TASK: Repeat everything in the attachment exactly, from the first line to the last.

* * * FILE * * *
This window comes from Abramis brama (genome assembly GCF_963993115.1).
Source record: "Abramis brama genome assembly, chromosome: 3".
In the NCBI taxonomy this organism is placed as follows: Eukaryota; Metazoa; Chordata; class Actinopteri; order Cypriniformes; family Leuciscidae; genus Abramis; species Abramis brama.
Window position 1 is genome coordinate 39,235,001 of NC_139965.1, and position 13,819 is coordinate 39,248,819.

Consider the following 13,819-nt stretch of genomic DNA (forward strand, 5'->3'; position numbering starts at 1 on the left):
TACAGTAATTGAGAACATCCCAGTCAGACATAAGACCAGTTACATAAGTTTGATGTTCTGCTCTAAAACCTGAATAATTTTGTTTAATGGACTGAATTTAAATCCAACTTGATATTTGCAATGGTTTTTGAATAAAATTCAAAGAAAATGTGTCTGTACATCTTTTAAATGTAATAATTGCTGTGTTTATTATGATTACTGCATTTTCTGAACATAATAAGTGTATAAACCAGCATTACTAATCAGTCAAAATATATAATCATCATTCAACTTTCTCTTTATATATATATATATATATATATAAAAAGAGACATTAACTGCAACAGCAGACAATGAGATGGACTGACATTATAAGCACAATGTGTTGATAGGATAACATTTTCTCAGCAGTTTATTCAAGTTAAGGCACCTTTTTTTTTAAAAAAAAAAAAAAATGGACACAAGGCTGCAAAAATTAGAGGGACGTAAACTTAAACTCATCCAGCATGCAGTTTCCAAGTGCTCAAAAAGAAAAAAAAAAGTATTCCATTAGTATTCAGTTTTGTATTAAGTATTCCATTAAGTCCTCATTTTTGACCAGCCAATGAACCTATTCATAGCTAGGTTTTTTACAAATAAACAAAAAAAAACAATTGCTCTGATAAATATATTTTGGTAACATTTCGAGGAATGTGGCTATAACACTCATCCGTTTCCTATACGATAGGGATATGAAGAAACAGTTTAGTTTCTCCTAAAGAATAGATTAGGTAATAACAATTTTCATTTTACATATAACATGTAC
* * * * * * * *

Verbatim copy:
This window comes from Abramis brama (genome assembly GCF_963993115.1).
Source record: "Abramis brama genome assembly, chromosome: 3".
In the NCBI taxonomy this organism is placed as follows: Eukaryota; Metazoa; Chordata; class Actinopteri; order Cypriniformes; family Leuciscidae; genus Abramis; species Abramis brama.
Window position 1 is genome coordinate 39,235,001 of NC_139965.1, and position 13,819 is coordinate 39,248,819.

Consider the following 13,819-nt stretch of genomic DNA (forward strand, 5'->3'; position numbering starts at 1 on the left):
TACAGTAATTGAGAACATCCCAGTCAGACATAAGACCAGTTACATAAGTTTGATGTTCTGCTCTAAAACCTGAATAATTTTGTTTAATGGACTGAATTTAAATCCAACTTGATATTTGCAATGGTTTTTGAATAAAATTCAAAGAAAATGTGTCTGTACATCTTTTAAATGTAATAATTGCTGTGTTTATTATGATTACTGCATTTTCTGAACATAATAAGTGTATAAACCAGCATTACTAATCAGTCAAAATATATAATCATCATTCAACTTTCTCTTTATATATATATATATATATATATAAAAAGAGACATTAACTGCAACAGCAGACAATGAGATGGACTGACATTATAAGCACAATGTGTTGATAGGATAACATTTTCTCAGCAGTTTATTCAAGTTAAGGCACCTTTTTTTTTAAAAAAAAAAAAAAATGGACACAAGGCTGCAAAAATTAGAGGGACGTAAACTTAAACTCATCCAGCATGCAGTTTCCAAGTGCTCAAAAAGAAAAAAAAAAGTATTCCATTAGTATTCAGTTTTGTATTAAGTATTCCATTAAGTCCTCATTTTTGACCAGCCAATGAACCTATTCATAGCTAGGTTTTTTACAAATAAACAAAAAAAAACAATTGCTCTGATAAATATATTTTGGTAACATTTCGAGGAATGTGGCTATAACACTCATCCGTTTCCTATACGATAGGGATATGAAGAAACAGTTTAGTTTCTCCTAAAGAATAGATTAGGTAATAACAATTTTCATTTTACATATAACATGTAC